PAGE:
A combo photo if Bipasha Basu and 'Fair&Lovely' cream.
Gulf Today Report
Bollywood actors Richa Chadha, Bipasha Basu and Abhay Deol have welcomed the decision of a leading cosmetics manufacturing company to rebrand their fairness cream in order to remove the term "Fair" from its name.
Hindustan Unilever will drop the word “Fair” from its “Fair & Lovely” brand of skin lightening products which are popular in South Asia but have long been criticised for promoting negative stereotypes against people with darker skin.
Companies face a mounting backlash on social media in the wake of the Black Lives Matter movement.
The decision that has been wholly applauded.
Actress-model Bipasha Basu shared a long post on Instagram while addressing the deep-rooted stigma attached with skin colour, mentioning how she had to deal with being described as "dusky" all her life, while speaking of the issue.
"From the time I was growing up I heard this always, 'Bonnie is darker than Soni. She is little dusky na?' Even though my mother is a dusky beauty and I look a lot like her. I never knew why that would be a discussion by distant relatives when I was a kid."
"Soon at 15/ 16 I started modelling and then I won the supermodel contest ... all newspapers read ... dusky girl from Kolkata is the winner. I wondered again why Dusky is my first adjective???" she posted on social media.
"Then I went to New York and Paris to work as a model and I realised my skin colour was exotic there and I got more work and attention because of it. Another discovery of mine."
"Once I came back into India and film offers started... and finally I did my first film and from an absolute Ajnabee (stranger) to Hindi film industry ... I suddenly was accepted and loved. But the adjective stayed, which I started liking and loving by then. DUSKY girl wows the audiences in her debut film."
"In most of my articles for all the work I did, my duskiness seemed to be the main discussion.. It attributed to my sex appeal apparently. And sexy in Bollywood started getting accepted widely."
"I never really understood this... To me sexy is the personality not just the colour of your skin...why my skin colour only sets me apart from the conventional actresses at that time. But that's the way it was. I didn't really see much of difference but I guess people did."
"There was a strong mindset of Beauty and how an actress should look and behave. I was different as it was pointed out. Didn't really stop me from being and doing all that I loved.
Well you see I was confident and proud of who I was from childhood. My skin colour didn't define me ... even though I love it and wouldn't want it to be any different ever.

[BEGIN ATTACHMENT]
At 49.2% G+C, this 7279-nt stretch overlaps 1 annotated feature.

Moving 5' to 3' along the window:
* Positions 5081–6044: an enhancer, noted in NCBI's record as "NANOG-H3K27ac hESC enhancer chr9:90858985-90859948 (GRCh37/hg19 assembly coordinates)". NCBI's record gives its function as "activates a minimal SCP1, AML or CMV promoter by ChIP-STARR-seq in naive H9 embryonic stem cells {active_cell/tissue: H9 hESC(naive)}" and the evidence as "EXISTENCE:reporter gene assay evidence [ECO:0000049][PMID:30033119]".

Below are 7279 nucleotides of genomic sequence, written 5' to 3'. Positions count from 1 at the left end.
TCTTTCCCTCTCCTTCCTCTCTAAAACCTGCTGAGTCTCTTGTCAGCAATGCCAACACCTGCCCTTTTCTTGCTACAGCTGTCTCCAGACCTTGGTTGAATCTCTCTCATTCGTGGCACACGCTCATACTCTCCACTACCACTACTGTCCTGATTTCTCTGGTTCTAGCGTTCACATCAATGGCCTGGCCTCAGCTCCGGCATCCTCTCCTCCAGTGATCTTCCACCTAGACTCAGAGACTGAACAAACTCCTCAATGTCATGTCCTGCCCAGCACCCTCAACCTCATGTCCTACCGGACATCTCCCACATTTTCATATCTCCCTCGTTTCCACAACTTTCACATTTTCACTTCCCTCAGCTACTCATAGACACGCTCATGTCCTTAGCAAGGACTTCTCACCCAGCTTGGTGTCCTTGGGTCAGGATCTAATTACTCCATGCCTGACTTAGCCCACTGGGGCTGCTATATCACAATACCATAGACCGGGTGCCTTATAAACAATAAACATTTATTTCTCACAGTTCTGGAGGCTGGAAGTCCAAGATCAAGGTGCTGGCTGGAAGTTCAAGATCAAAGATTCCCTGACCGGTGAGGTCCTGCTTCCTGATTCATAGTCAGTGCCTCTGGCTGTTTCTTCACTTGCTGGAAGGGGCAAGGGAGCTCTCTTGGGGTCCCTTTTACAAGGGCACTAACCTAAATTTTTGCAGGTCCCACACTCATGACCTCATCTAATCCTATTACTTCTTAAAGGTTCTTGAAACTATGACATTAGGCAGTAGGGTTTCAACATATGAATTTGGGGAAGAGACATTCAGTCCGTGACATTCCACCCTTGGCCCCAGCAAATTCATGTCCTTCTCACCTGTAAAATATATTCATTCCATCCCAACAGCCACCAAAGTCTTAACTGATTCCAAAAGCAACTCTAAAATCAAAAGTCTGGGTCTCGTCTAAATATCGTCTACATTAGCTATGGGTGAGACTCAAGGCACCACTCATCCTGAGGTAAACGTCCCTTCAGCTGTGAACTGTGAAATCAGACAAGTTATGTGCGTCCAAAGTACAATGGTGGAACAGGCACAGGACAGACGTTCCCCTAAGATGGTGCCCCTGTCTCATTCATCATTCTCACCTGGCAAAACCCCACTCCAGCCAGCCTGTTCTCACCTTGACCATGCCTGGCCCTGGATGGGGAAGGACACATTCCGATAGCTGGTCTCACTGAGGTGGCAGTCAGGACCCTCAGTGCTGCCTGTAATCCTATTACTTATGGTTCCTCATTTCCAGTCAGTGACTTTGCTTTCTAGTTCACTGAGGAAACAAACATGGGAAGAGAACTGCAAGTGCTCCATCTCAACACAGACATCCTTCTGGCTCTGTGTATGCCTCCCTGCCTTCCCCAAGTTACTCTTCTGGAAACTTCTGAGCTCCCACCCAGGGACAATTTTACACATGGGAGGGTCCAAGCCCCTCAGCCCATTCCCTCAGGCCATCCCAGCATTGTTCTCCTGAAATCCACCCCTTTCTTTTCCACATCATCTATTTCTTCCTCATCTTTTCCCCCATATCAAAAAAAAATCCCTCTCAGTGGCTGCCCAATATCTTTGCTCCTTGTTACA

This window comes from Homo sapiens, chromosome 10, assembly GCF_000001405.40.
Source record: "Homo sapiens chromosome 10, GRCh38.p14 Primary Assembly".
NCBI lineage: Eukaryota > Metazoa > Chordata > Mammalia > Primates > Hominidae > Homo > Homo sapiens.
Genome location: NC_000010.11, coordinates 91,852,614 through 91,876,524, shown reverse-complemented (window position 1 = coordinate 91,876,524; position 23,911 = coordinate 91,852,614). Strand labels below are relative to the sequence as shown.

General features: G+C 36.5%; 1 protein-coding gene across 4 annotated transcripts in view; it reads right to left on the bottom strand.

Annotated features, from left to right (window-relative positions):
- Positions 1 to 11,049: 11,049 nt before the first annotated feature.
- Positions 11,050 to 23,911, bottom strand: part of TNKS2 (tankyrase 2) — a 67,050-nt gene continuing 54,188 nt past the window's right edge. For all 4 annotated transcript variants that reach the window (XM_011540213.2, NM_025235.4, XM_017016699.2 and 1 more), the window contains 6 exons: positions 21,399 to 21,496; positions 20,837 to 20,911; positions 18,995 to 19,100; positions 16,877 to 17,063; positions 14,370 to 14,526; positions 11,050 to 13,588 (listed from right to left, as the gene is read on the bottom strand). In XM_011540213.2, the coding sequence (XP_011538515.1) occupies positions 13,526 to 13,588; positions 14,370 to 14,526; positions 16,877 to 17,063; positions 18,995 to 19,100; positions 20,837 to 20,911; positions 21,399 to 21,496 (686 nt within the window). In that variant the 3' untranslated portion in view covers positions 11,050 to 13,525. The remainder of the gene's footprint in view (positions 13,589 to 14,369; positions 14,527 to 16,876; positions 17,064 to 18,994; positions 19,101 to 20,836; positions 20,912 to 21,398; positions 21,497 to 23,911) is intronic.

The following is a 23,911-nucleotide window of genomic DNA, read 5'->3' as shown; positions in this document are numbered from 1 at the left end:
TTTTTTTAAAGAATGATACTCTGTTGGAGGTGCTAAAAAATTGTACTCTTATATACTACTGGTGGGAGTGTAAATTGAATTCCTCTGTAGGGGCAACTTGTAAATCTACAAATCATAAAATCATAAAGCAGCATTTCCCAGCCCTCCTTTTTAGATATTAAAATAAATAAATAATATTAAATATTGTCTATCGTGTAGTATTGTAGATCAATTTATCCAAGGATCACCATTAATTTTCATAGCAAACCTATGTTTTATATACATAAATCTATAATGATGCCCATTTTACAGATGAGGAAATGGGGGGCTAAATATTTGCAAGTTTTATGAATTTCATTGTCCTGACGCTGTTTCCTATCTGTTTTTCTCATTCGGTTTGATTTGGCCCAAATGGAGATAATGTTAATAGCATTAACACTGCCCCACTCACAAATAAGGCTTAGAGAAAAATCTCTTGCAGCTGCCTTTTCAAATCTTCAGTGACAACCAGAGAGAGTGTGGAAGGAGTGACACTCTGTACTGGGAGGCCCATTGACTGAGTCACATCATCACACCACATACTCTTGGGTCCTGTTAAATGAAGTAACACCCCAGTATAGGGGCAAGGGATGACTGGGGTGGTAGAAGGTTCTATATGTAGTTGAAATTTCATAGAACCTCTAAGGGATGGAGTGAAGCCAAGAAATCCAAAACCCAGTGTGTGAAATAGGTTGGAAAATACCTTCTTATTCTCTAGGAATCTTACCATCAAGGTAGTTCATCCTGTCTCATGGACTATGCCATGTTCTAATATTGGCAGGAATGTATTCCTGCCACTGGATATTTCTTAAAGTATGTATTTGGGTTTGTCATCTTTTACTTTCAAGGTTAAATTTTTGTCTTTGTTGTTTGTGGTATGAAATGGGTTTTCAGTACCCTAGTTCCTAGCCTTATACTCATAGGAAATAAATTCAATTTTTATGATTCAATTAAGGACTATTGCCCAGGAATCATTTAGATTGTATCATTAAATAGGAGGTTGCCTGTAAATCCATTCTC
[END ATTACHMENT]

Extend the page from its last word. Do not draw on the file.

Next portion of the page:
"Many skin care endorsements with loads of money was offered to me in the last 18 years (some were very tempting)... but I stuck to my principle always. All this needs to stop. This wrong dream that we are selling ... that only fair is lovely and beautiful when the majority of the country is brown skinned. It's a deep rooted stigma. It's a mammoth step from the brand... and other brands should follow in the same footsteps soon," Bipasha wrote.
Actress Richa Chadha welcomed the decision, saying defining beauty with fairness is an "unfortunate byproduct of colonialism and casteism".
"Not Fair but Lovely", I had gotten this printed on a T shirt back in 2015. Yesterday, the brand @fairandlovely_id and I were finally in agreement! Yesterday, they dropped the word FAIR from their product name..."
"Before you attack the brand for only paying 'lip service', please remember, it takes many generations for ideas to change. There is demand and hence there is supply...We have been told since we were children, that fairness is the only definition of beauty! It is also another unfortunate byproduct of colonialism and casteism! But it's 2020, and a lot of BS is getting dismantled!"
"It took me many years of unlearning to gain confidence and start LOVING my complexion! Der aye durust aye (better late than never), I say."
"I welcome this decision by the brand... and it's not easy... brands have a thousand meetings before they change even the FONT in their logo... I hope slowly and steadily mindsets change... we must continuously and without any influence of the West, define our own idea of beauty. Beauty must be inclusive! Bravo @fairandlovely_id," wrote Richa on Instagram.
Actor Abhay Deol feels the ongoing #blacklivesmatter campaign is a major trigger behind the fairness cream rebranding.
"It took a world backlash and the #blacklivesmatter movement to give us a push in this direction. But make no mistake, all of you who have been vocal about the need for a cultural shift in regard to the sale and endorsement of fairness creams in our country contributed to this victory."
"We have a long way to go in breaking our conditioning of what constitutes for beauty, but this is a small step in the right direction. It's the starting point to a long road ahead. What a beautiful beginning! #nomorefairandlovely #peoplepower," shared the actor.
In the report, only three actors names are cited, those who applaud the removal of the word fair from Unilever’s Fair and Lovely (“Bollywood celebs laud cosmetic company for dropping ‘Fair’ from skin lightening products,” June 27, Gulf Today).
“We recognise that the use of the words ‘fair’, ‘white’ and ‘light’ suggest a singular ideal of beauty that we don’t think is right, and we want to address this,” Sunny Jain, president of Unilever’s beauty and personal care division, said in a statement.
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